All Unitasker Wednesday posts are jokes — we don’t want you to buy these items, we want you to laugh at their ridiculousness. Enjoy!
The first weekend of May each year is the Maryland Sheep and Wool Festival in Howard County, Maryland. For those of you who have not attended (probably most of you), it is similar to a state or county fair but with no cows, no pigs, and nothing carved out of butter. Almost all of the vendors are selling yarn, raw wool, farm supplies for caring for your flock of sheep, or food made out of lamb (which, is a little disturbing at first, but you get over it because lamb sausage tastes amazing). There are also 4-H style competitions regarding sheep breeding and herding and it is a wonderfully good time, seriously.
I have been to the Sheep and Wool Festival numerous times over the years and, although I claim my favorite part of my day is looking at some of the most beautiful yarns made in the US, it really isn’t my favorite part. Here’s a secret: my favorite thing about the Maryland Sheep and Wool Festival is eating a deep fat fried Twinkie.
I do not, as a general principle, eat Twinkies. They terrify me. I watched the time lapse video of a Twinkie never rotting and that sort of put an end to my desire to ever consume them or feed them to my kids. I like to eat food that eventually can go bad. Except, once a year, the siren call of the fried Twinkie beckons me — a Twinkie on a stick, dipped in sweet batter, deep fried, and then sprinkled with powdered sugar. I don’t know how, but it is truly delicious.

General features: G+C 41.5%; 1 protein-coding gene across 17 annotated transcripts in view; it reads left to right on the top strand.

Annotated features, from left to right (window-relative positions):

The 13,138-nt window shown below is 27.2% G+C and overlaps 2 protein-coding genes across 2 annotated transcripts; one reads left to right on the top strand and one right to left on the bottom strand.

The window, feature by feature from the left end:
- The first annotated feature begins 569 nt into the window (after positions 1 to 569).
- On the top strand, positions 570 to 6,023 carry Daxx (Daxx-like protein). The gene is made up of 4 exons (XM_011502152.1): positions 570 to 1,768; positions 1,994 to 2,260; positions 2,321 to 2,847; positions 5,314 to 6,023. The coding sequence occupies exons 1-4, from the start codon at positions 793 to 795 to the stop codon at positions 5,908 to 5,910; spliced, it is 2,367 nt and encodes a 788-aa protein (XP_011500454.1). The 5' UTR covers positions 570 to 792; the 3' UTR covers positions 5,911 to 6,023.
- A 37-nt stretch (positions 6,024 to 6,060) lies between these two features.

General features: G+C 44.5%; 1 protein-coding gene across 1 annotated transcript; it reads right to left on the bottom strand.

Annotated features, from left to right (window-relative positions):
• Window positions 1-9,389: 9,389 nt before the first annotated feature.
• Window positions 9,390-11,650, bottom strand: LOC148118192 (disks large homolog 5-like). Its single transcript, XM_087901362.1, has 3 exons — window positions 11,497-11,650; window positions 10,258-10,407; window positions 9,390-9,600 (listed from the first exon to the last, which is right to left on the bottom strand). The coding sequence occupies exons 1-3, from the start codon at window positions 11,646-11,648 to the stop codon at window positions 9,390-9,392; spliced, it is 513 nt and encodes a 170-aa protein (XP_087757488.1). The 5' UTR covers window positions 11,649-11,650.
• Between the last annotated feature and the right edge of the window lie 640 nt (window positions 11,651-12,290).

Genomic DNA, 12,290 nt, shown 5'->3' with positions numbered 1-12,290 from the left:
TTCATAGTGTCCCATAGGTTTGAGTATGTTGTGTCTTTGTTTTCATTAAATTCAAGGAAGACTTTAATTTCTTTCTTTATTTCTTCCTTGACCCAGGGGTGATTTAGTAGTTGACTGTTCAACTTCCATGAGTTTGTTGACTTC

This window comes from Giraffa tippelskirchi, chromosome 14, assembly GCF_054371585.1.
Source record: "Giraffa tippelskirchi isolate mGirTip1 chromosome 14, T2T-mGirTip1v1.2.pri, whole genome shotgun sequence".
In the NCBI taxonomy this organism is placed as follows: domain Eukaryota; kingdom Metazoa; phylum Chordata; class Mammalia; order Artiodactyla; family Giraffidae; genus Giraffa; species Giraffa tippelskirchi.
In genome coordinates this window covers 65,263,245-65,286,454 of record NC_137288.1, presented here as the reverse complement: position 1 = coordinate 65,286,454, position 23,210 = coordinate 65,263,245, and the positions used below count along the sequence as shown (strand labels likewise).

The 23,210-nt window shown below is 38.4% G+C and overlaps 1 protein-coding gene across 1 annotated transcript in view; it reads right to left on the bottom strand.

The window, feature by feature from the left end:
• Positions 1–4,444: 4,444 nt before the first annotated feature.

This week, an Unclutterer staff writer emailed me a picture of the Twinkie Maker and my temptation went into overdrive. I could MAKE MY OWN TWINKIES!
My homemade Twinkies wouldn’t have any preservatives and they could actually rot! I could make deep fried Twinkies at home whenever I wanted! I could …
And that is when the answer struck me.
The reason deep fried Twinkies taste so good is because of all the fat and preservatives and things that make it so horrible for me. A “healthy Twinkie” is not a Twinkie at all. It’s a thing wanting to be an actual Twinkie, a sub-par pathetic replica. It’s like tofu pretending to be meat or flax pretending to be an egg. The only way to enjoy a deep fried Twinkie is at the Festival, once a year, among beautiful yarn and barking border collies.
Alas, the Twinkie Maker is nothing but a unitasker in sheep’s clothing.